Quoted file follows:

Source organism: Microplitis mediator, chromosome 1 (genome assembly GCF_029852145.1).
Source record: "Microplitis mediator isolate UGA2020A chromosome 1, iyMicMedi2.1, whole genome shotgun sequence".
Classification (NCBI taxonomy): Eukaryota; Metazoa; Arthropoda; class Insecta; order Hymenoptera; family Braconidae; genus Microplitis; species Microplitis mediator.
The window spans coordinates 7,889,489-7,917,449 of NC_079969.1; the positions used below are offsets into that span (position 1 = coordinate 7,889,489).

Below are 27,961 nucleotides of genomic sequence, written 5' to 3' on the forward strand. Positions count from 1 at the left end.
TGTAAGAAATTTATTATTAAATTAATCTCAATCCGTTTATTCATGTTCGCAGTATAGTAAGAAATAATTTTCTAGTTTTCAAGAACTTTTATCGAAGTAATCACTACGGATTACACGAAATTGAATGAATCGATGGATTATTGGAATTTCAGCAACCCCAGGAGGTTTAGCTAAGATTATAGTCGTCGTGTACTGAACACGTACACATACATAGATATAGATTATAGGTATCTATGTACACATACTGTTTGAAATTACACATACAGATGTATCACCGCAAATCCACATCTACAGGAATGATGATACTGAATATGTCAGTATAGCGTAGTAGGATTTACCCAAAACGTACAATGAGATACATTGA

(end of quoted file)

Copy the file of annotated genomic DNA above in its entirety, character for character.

Source organism: Microplitis mediator, chromosome 1 (genome assembly GCF_029852145.1).
Source record: "Microplitis mediator isolate UGA2020A chromosome 1, iyMicMedi2.1, whole genome shotgun sequence".
Classification (NCBI taxonomy): Eukaryota; Metazoa; Arthropoda; class Insecta; order Hymenoptera; family Braconidae; genus Microplitis; species Microplitis mediator.
The window spans coordinates 7,889,489-7,917,449 of NC_079969.1; the positions used below are offsets into that span (position 1 = coordinate 7,889,489).

Below are 27,961 nucleotides of genomic sequence, written 5' to 3' on the forward strand. Positions count from 1 at the left end.
TGTAAGAAATTTATTATTAAATTAATCTCAATCCGTTTATTCATGTTCGCAGTATAGTAAGAAATAATTTTCTAGTTTTCAAGAACTTTTATCGAAGTAATCACTACGGATTACACGAAATTGAATGAATCGATGGATTATTGGAATTTCAGCAACCCCAGGAGGTTTAGCTAAGATTATAGTCGTCGTGTACTGAACACGTACACATACATAGATATAGATTATAGGTATCTATGTACACATACTGTTTGAAATTACACATACAGATGTATCACCGCAAATCCACATCTACAGGAATGATGATACTGAATATGTCAGTATAGCGTAGTAGGATTTACCCAAAACGTACAATGAGATACATTGA